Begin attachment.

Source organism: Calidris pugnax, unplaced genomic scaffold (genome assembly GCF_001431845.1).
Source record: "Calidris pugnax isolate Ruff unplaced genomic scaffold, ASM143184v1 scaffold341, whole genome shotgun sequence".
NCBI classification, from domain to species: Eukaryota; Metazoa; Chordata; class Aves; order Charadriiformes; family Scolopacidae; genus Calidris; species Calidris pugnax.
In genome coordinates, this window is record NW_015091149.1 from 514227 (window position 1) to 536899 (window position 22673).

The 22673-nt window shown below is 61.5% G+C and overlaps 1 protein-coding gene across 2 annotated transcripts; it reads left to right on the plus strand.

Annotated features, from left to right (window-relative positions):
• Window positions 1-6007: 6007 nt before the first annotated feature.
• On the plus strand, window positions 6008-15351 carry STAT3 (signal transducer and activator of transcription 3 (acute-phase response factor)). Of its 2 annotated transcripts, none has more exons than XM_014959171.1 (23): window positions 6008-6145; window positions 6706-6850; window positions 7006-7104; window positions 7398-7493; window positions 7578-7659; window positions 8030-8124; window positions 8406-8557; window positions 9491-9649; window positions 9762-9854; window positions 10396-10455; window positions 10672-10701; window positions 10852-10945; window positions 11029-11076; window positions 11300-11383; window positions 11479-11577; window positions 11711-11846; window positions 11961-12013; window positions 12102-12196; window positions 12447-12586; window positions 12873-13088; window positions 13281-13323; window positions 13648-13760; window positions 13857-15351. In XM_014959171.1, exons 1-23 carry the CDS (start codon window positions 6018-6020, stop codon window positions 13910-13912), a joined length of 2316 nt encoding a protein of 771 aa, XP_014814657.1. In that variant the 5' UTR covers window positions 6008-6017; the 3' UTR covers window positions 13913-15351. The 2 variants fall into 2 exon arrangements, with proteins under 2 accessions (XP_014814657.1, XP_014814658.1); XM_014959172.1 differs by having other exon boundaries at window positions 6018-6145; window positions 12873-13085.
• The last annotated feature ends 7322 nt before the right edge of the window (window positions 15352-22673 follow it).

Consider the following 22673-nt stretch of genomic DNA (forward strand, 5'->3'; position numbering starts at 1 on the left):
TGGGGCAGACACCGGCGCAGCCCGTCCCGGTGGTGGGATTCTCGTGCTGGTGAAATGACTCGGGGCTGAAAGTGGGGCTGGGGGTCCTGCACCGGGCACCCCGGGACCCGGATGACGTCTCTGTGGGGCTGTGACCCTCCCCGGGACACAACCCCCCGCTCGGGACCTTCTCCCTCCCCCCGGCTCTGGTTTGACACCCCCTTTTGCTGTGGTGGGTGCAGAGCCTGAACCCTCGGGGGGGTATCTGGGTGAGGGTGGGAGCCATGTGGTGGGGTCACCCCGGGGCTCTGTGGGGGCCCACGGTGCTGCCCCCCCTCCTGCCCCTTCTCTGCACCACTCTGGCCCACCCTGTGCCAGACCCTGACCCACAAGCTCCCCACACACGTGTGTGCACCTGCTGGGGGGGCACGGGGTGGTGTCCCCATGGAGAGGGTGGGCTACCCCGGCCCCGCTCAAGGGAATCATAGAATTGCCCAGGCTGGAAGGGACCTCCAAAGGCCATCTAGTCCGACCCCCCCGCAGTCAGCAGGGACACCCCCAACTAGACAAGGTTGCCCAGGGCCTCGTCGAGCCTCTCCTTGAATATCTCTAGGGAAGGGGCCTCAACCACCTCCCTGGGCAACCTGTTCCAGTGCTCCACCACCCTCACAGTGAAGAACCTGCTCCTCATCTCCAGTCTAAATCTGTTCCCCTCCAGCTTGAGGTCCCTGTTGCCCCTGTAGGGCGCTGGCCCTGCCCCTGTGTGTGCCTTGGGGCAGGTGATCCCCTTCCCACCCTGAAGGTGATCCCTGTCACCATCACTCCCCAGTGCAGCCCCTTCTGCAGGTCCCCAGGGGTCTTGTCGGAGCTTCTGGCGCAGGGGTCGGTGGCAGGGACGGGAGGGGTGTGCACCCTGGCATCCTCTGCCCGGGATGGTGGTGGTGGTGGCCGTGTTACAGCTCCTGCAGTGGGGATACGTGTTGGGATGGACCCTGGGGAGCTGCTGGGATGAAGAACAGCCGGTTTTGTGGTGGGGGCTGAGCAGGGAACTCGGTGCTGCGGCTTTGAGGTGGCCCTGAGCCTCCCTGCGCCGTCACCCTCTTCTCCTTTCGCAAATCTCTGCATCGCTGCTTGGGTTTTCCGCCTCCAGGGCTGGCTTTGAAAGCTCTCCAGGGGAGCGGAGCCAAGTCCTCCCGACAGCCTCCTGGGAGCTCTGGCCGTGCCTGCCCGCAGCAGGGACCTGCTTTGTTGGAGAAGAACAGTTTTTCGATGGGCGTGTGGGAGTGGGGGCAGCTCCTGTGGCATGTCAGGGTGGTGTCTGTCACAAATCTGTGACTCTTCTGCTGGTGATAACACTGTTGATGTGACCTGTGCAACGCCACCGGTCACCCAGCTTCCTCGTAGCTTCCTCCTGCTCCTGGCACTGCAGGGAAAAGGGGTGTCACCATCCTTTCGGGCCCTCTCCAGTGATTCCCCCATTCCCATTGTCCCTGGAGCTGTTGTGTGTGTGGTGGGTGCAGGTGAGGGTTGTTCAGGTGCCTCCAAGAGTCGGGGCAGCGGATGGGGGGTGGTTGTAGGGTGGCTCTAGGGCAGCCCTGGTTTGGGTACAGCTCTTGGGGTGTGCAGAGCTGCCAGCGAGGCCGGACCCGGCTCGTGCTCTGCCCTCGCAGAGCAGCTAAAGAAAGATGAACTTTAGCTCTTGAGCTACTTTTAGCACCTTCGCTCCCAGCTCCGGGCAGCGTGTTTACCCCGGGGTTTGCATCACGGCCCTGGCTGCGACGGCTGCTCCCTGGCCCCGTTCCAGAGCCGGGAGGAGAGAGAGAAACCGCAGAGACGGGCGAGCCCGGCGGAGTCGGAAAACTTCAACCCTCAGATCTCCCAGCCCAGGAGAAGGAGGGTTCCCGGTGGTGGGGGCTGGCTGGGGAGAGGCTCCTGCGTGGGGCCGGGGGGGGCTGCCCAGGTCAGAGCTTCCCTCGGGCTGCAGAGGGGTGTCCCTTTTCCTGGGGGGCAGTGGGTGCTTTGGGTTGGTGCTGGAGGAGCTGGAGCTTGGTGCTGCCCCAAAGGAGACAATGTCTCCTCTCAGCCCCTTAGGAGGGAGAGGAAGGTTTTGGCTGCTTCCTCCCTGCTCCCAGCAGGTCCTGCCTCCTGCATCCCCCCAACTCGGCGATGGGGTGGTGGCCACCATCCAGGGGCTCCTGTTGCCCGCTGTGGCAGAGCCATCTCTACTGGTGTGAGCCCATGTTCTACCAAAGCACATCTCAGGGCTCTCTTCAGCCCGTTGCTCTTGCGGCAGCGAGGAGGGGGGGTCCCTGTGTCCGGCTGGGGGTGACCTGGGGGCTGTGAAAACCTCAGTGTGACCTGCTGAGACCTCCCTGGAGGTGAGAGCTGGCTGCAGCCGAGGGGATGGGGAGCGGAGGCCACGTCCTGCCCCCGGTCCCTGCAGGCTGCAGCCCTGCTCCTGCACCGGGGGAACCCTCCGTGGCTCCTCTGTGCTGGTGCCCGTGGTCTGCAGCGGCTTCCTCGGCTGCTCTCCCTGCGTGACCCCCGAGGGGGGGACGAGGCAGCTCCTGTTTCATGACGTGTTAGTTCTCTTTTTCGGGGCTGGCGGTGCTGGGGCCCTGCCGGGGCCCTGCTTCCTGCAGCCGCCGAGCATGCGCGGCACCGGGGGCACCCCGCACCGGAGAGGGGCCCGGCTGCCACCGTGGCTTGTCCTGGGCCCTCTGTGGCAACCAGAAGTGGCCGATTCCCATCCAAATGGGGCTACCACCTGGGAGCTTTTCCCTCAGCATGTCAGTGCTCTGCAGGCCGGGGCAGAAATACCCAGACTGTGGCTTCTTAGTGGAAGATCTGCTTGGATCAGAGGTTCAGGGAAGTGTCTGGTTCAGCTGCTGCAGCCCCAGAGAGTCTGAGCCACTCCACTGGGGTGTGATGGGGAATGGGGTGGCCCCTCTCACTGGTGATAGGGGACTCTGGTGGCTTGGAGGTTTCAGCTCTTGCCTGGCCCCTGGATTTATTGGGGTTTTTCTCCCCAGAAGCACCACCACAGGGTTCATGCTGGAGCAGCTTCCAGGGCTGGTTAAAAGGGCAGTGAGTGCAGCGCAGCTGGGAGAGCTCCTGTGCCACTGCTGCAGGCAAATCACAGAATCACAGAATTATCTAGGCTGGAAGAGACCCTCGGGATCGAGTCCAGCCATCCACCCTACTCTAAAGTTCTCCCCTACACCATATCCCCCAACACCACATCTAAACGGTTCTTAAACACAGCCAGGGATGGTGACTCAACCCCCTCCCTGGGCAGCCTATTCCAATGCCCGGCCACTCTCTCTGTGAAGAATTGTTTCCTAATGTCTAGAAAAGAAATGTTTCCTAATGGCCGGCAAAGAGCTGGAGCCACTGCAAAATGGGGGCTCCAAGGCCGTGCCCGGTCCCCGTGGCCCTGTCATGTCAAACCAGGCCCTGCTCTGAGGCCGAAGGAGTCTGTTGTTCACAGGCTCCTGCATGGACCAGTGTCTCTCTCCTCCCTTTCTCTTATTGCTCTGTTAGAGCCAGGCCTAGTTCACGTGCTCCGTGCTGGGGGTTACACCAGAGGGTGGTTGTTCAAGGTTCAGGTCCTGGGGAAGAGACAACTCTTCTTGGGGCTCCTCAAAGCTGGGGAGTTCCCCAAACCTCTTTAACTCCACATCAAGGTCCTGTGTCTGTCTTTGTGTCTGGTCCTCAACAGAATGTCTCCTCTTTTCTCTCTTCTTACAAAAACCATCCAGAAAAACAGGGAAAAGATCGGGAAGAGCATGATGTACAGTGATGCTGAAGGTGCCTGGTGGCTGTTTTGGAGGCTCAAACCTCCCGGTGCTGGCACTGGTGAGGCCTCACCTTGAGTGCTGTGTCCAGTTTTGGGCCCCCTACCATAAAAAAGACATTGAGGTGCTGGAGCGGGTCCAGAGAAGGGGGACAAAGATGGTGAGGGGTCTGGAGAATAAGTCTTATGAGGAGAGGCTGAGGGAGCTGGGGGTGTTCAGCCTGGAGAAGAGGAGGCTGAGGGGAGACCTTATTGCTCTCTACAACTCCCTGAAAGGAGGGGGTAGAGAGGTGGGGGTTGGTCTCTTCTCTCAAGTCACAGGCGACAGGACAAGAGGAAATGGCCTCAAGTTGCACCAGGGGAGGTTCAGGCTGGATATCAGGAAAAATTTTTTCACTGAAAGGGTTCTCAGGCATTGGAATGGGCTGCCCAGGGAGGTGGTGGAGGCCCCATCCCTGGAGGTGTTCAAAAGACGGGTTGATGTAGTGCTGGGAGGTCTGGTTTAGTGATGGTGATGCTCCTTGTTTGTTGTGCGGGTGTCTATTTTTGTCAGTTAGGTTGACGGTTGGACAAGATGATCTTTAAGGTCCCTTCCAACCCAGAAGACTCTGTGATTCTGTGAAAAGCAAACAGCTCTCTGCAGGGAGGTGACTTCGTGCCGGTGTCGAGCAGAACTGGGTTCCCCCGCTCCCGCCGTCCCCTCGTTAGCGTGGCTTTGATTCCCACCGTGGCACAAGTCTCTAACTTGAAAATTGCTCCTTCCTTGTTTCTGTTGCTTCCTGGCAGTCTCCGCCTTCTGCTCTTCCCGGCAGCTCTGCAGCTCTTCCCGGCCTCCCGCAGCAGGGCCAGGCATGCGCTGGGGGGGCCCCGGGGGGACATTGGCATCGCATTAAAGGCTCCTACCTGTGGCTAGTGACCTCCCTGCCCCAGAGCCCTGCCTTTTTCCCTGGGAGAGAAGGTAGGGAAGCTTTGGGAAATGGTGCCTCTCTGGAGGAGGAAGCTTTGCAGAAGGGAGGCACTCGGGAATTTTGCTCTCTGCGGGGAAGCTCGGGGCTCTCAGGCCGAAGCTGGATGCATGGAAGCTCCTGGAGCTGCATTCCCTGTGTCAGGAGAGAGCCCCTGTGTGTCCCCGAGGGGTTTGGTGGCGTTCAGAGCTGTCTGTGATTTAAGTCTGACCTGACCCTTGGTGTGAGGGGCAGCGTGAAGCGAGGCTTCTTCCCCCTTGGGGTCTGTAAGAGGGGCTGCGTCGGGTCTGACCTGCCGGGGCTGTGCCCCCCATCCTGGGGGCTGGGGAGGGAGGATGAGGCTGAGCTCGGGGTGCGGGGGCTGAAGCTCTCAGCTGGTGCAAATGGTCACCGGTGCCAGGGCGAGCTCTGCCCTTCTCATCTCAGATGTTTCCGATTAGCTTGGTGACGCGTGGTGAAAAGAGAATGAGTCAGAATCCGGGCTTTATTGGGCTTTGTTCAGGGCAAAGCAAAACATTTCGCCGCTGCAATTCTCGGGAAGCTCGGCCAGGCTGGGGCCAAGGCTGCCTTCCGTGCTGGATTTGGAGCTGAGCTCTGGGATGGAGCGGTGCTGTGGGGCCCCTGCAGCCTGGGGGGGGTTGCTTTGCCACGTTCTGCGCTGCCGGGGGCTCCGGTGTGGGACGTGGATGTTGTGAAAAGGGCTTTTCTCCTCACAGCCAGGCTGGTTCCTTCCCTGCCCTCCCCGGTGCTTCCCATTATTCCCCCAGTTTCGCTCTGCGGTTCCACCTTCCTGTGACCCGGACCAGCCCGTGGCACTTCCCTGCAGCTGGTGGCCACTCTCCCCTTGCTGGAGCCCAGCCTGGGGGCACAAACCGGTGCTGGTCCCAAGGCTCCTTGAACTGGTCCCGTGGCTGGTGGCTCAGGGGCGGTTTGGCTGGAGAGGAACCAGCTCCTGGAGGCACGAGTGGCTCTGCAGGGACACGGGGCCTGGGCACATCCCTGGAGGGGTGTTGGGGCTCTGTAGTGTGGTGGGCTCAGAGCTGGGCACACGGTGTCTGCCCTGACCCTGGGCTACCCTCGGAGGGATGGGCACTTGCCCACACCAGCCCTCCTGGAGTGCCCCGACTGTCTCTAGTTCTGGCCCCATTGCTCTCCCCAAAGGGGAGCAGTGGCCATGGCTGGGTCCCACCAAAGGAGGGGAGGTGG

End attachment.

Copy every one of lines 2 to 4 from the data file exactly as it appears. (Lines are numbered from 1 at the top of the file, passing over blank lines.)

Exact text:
Source record: "Calidris pugnax isolate Ruff unplaced genomic scaffold, ASM143184v1 scaffold341, whole genome shotgun sequence".
NCBI classification, from domain to species: Eukaryota; Metazoa; Chordata; class Aves; order Charadriiformes; family Scolopacidae; genus Calidris; species Calidris pugnax.
In genome coordinates, this window is record NW_015091149.1 from 514227 (window position 1) to 536899 (window position 22673).